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Moving now too much to keep up.  Since last posting we spent a few days in Toledo, then 5 in Madrid.  Then back to Italy for some days in Bologna, Rome, Matera and then a drive through Basilicata, including through the wonderful park, Pollino, where we stayed in a very nice bed and breakfast.  Then on to Sicily where we’ve been now almost a week.   Driving, we’ve wandered along the north east coast, crammed with Italians in their annual pilgrimage al mare, then up winding roads to small towns perched on mountain tops, where it seems few tourists venture.  So far the trip already has ample stories to tell (see for some of these) and observations to ponder.   And now, after 2 nights in Enna, we’ve been in Palermo a few days.  The would-be film doesn’t exist and certainly doesn’t look like it will magically materialize.   Time for a brief respite and to gather thoughts.

For the moment just these images:

View from the B&B, near Vigianello, BasilicataFranca, of the B&BThe cook, whose wonderful home-made tortellini we didn’t get to try

The ferry to SicilySome guy trying to start making a film (and failing)View from cheap hotel room in Gioiosa Marea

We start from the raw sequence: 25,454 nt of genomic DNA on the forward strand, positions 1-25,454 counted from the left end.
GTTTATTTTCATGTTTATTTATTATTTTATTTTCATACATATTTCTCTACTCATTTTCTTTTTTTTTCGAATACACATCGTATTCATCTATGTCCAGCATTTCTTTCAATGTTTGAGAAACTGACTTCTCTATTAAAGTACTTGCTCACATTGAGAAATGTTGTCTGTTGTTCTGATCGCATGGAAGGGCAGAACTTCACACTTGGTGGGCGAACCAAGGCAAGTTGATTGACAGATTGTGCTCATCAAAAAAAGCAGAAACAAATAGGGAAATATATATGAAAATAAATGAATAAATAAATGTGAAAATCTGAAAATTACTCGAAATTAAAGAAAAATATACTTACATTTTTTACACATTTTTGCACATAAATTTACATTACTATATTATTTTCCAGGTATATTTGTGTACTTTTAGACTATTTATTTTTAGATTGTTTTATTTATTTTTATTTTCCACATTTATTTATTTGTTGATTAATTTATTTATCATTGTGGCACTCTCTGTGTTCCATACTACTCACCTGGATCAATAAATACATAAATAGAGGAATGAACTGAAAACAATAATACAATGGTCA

Now, following a stay in an odd hotel in Gioiosa Marea on the coast, we went inland to Enna, staying at a B&B a few nights, then moving on to Palermo, where we are now and stay a few more days.  It is a place of peculiar character, as anyone who has visited has noted and remarked.  While it seems to me the “crisis” is taking its toll on one of the major businesses here – tourism – there are still too many, and seeing things has become an unpleasant matter of elbowing the group tours aside, paying a lot to enter something worthy of seeing – we just declined for the moment to see the Palatine Chapel as they wanted 10 Euro ($12 or so).  At my age if I had European papers I could go in free, but alas I am a yank and of course the US doesn’t have an exchange for such things.

Cefalu, a beautiful small city destroyed by tourism, wherein Italians go al mare, clustering in higher than urban densities on popular beaches to talk away.

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